The real point was intended to be, we think, that (a) CAMRA knows about this stuff on the outer fringes of ‘craft beer’; (b) it acknowledges that good beer can be made this made way; and (c) it is watching with keen interest and an open attitude.

On a similar note was last week’s announcement that, for the first time, a canned beer has been certified as ‘real ale’ by the Campaign’s technical committee. At the most basic level this is a statement of fact — the TC counted yeast cells in the packaged product and gave it the thumbs up — but of course it’s much more than that. In 2016, cans are a ‘craft’ thing, and certainly seem to dominate the crafty end of our Twitter feed, and this is about CAMRA finding a way to connect with that constituency. We don’t think it’s too much to describe it as a gesture of friendship. (But craft cynics might see it as co-opting or Dad dancing, while real ale hard-liners will see pandering.)

Here’s something we said in our big Brew Britannia follow-up blog post in 2015, in relation to the decision that beer in key-keg could be considered real ale under certain circumstances:

[That’s] how we expect CAMRA to play this in the years to come – slow change without big announcements – merely the occasional sounding of a dog whistle through selected channels. That way, they will hope to avoid scaring away conservative members many of whom (not all) also happen to be older and therefore, for various reasons, make up the bulk of the active membership.

That still holds true but perhaps the whistles are getting more frequent and more audible?

Q&A: What Was the First Kegged Craft Beer?

‘What was the first kegged “craft”? Freehouses had keg lines – something must have been number one.’ Paul, Edinburgh (@CanIgetaP)

Bailey has recently been reading What Was the First Rock’N’Roll Record? by Jim Dawson and Steve Propes. Rather than declare an answer it puts forward a list of 50 candidates from 1944 to 1956 and explains the claim each has to the title. We’re going to steal that approach.

Watney's Red Barrel (detail from beer mat).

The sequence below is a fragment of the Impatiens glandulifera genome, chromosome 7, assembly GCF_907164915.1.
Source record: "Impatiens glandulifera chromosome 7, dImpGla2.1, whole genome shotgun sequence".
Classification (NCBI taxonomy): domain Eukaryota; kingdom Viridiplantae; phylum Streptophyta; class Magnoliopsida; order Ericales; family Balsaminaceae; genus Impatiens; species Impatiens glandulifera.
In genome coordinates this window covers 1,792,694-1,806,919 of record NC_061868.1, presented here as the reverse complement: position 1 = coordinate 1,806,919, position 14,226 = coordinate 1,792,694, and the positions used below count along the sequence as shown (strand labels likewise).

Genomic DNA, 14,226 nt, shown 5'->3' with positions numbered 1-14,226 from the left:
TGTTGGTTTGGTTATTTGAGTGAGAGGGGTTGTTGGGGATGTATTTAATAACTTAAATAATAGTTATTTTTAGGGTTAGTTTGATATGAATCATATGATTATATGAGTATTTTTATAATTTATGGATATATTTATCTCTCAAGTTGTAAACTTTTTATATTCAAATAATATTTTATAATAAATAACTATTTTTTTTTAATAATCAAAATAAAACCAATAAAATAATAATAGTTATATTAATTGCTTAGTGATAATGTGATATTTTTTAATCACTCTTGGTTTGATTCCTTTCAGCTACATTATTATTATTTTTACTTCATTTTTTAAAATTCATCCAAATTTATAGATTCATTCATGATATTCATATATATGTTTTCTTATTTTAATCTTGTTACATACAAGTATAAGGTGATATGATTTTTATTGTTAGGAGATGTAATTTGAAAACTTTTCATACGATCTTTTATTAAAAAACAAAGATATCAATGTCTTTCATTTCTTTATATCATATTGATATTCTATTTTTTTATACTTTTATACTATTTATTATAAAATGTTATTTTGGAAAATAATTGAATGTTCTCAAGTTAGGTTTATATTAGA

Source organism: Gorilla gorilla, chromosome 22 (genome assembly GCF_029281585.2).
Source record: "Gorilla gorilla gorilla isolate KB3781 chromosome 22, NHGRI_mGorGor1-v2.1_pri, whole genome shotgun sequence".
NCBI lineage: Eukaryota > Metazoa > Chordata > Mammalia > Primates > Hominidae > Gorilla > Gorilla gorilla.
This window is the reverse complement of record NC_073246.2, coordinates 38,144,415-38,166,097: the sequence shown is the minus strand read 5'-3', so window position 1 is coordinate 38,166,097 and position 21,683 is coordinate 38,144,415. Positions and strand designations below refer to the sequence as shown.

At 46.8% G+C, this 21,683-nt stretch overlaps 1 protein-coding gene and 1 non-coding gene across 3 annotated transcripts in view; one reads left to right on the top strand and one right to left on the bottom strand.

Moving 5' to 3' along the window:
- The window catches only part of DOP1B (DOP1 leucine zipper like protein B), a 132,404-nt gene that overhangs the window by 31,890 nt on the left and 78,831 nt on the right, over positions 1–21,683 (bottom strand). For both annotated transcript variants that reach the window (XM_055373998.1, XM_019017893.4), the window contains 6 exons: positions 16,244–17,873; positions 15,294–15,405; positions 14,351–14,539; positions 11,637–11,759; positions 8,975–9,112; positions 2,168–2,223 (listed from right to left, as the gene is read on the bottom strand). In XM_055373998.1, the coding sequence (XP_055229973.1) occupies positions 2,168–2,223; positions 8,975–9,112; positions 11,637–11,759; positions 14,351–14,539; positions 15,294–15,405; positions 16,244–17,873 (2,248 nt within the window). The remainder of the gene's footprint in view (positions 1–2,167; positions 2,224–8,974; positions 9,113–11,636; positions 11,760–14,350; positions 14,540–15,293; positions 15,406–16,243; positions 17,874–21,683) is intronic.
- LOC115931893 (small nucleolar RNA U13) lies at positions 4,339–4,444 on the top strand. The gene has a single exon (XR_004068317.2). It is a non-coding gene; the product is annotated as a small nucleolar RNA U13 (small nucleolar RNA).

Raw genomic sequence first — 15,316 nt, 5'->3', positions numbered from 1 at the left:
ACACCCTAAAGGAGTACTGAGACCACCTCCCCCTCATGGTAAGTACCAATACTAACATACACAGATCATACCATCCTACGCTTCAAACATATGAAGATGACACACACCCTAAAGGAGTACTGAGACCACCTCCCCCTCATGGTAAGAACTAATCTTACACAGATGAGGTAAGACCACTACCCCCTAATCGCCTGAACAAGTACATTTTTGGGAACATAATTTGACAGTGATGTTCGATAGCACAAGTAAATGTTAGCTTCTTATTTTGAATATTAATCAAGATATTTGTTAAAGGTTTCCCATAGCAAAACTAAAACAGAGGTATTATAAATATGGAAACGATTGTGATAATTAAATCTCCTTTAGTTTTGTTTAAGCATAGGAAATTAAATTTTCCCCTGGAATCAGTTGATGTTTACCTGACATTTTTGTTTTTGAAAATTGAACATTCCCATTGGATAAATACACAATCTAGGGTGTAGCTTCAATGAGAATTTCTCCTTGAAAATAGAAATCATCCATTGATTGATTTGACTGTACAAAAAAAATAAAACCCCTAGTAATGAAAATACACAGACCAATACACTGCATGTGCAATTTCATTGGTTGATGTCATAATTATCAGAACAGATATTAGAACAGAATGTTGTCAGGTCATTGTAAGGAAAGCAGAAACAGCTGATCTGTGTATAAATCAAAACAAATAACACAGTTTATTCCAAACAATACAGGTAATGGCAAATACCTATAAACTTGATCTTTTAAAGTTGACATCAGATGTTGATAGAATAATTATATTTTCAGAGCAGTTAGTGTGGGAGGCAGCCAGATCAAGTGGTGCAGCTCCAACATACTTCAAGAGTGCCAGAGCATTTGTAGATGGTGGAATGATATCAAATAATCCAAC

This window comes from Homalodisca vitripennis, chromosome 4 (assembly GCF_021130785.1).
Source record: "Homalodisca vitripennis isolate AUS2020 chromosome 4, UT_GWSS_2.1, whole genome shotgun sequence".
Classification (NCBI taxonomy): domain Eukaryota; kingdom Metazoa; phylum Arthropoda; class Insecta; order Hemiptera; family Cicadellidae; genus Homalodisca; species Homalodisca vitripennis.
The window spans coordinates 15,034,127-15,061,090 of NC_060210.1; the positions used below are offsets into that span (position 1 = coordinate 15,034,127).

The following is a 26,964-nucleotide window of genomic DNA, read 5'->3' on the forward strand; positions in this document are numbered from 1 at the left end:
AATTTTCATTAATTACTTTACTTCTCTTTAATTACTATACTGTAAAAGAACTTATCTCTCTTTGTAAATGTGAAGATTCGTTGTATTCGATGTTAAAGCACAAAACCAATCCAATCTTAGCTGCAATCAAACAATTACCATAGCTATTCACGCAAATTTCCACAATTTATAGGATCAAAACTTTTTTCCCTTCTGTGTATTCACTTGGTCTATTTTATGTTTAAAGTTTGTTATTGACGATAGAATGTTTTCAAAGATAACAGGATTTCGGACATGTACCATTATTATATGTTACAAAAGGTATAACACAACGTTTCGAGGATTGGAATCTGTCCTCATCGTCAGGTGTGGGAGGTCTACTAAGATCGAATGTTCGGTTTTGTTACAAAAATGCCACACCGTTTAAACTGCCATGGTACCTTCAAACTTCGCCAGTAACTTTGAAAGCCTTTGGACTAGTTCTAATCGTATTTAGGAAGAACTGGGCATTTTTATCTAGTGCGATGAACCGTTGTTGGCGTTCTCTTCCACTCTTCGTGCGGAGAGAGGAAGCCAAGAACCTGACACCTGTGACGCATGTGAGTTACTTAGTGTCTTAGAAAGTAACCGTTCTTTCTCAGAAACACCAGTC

1. Watney’s Red Barrel, London, 1931.
Wait, bear with us! It was the first keg bitter, full stop, and when it first emerged was a well-regarded export quality beer. We’ve tasted a clone of a 1960s version and it was better than some keg red or amber ales currently being put out by larger breweries through their craft sub-brands.

1970s photograph of two men in horn-rimmed glasses inspecting beer.
Tommy Marling takes the temperature of draught Guinness watched by Mr Bill Steggle, licensee of the Cock at Headley near Epsom. SOURCE: Guinness Time.

2. Draught Guinness, 1958.
Please continue to bear with us. In the mid-20th Century draught Guinness was a super-hip beer and apparently very tasty, but hard to find. Technicians at the brewery worked out a way to reliably dispense it from one vessel with a creamy head and it went on to take over the world. It was brewed in both Dublin and London. CAMRA veteran Barrie Pepper is once reported to have said that if all keg beer had been as good as draught Guinness CAMRA would never have got off the ground.

a. German and Belgian beers began to appear more frequently in Britain at the end of the 1970s, usually  bottled, but occasionally on draught. In the mid-1980s Sean Franklin at Rooster’s and Peter Austin at Ringwood considered kegging their beers but neither bit the bullet.

Continue reading “Q&A: What Was the First Kegged Craft Beer?”